We all study basic biology at school. We are taught the rudimentary facts about human and plant biology, from reproduction and the digestive system to photosynthesis and pollination. If you found biology mind-numbing, you probably didn’t pursue it past junior high, but if you enjoyed the subject, you might have elected to major in biology at college.
Engineering is a different discipline, but it relates very well to biology. Do you have a passion for understanding how things work? If so, you might decide to major in engineering at college. But, if you also enjoy biology, the two subjects can be combined in biomedical engineering.
So, what can you do with a master of engineering in biomedical engineering degree?
Biomedical engineering is also known as bioengineering. It’s a fascinating subject, one that is very relevant in today’s world. Biomedical engineers apply the principles of engineering to biology to solve clinical problems. They are closely involved in the design of prosthetics, diagnostic equipment, and surgical systems. It’s a fascinating field, and if you have an online MEBME degree, you can command a good salary and enjoy excellent career progression.
Becoming a Biomedical Engineer
A career as a biomedical engineer starts in high school. You will need to have an interest in biology and engineering. The US Bureau of Labor recommends that students take life science subjects, calculus, and computer programming. Since biomedical engineering is heavily focused on engineering, it makes sense to look for an internship or spend time in an engineering summer camp to make sure this is a career path you want to pursue.
Once you are sure biomedical engineering is for you, look for a place on a biomedical engineering degree course. There is a wide selection of colleges that offer degree courses online and on campus. If you major in life science or engineering, you could continue your education with a master of engineering in the biomedical engineering program.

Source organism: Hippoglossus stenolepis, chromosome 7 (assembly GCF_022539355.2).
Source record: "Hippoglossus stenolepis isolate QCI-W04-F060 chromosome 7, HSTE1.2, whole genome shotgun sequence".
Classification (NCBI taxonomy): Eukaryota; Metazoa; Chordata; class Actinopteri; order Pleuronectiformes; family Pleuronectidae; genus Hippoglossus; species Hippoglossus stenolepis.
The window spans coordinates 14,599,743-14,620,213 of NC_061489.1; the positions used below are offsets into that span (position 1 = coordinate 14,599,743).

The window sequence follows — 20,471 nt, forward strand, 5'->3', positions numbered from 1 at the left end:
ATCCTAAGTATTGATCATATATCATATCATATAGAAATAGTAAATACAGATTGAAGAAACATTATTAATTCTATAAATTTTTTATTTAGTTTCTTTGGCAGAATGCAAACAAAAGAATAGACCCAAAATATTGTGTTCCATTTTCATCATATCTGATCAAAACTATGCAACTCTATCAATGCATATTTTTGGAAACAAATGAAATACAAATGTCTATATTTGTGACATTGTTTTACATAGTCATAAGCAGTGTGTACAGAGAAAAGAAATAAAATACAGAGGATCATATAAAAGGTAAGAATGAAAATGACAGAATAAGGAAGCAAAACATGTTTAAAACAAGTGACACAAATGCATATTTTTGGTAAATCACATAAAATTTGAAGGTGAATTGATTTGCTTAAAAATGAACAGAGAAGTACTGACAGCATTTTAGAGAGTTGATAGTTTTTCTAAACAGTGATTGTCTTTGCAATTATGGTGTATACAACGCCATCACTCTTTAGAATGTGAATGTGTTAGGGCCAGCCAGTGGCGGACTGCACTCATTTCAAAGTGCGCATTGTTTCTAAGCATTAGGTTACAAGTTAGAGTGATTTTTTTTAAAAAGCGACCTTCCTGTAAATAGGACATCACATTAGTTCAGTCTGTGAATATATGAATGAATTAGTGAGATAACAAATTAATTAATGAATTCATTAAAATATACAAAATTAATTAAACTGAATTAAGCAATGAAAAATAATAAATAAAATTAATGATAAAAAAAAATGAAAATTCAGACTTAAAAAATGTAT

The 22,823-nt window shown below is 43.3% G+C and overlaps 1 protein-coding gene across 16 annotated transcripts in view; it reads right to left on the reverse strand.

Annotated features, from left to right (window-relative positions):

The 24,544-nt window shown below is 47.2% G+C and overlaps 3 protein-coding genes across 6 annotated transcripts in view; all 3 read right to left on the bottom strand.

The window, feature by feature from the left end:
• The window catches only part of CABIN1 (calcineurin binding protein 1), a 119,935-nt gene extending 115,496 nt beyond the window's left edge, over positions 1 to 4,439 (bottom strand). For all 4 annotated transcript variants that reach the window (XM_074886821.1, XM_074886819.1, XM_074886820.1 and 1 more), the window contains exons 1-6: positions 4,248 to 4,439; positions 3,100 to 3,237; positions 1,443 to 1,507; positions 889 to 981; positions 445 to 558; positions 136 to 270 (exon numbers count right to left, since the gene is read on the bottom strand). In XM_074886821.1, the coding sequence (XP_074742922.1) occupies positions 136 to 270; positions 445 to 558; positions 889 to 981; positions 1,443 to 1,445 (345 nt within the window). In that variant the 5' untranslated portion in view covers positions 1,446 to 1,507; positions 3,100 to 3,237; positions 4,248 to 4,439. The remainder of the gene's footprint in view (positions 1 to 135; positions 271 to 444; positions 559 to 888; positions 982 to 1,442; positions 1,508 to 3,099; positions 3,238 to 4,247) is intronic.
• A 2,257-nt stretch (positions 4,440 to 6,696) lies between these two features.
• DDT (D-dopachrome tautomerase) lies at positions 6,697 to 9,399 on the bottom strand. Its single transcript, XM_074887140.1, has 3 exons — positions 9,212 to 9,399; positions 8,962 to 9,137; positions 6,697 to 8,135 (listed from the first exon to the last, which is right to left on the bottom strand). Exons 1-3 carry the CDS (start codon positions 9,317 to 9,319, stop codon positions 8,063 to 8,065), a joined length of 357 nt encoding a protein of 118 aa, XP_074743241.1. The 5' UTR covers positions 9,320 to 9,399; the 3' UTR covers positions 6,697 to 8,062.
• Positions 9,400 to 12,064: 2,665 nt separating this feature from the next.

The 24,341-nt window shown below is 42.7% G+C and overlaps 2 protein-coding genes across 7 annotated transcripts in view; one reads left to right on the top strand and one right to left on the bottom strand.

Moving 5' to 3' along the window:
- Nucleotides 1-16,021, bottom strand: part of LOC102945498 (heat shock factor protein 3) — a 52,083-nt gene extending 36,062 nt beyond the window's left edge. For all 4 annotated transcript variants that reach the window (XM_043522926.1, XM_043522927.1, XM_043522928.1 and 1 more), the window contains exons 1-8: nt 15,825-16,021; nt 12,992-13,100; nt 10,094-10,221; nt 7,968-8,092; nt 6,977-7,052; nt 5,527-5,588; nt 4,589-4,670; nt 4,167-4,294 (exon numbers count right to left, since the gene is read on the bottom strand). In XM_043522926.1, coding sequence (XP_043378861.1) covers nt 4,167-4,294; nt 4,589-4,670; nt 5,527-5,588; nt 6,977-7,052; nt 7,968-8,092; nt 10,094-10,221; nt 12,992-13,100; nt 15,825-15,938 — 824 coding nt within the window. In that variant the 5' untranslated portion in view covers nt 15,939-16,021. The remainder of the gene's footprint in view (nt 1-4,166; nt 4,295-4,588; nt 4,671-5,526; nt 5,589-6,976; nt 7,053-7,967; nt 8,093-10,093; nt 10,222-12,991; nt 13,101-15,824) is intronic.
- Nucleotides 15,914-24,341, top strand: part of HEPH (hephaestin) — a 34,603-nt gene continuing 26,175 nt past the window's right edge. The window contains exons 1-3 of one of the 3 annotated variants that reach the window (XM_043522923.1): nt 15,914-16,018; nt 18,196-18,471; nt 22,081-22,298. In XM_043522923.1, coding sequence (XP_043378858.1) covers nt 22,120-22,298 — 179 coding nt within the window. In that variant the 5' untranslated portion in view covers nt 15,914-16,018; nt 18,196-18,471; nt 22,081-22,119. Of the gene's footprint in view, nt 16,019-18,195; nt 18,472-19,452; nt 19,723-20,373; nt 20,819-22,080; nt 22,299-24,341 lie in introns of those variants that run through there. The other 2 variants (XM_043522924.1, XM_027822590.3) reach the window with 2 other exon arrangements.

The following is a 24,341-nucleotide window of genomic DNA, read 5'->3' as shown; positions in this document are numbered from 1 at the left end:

Biomedical engineers earn around $85k annually, and job growth is predicted to be healthy for the next ten years.
Working in the Community
Biomedical engineering is a valuable profession for anyone who wants to work in the community. Imagine working with kids and adults who have lost limbs in war-torn countries or because of terrible illnesses such as meningitis. If your specialism is creating prosthetics, you could make a real difference in the lives of many. However, if this is your chosen career path, you must pass the Principles and Practice of Engineering exam.
Alternative Career Paths
There may come the point in your career when you want to try something different. Thankfully, the skills you learn in biomedical engineering are applicable to a number of other careers, in particular, biochemistry, mechanical engineering, and biophysics.
If biomedical engineering appeals to you, speak to your college counselor and explore your career options. Going to college is a big financial commitment, but if you have a great career to look forward to, spending money on a college education is a wise investment.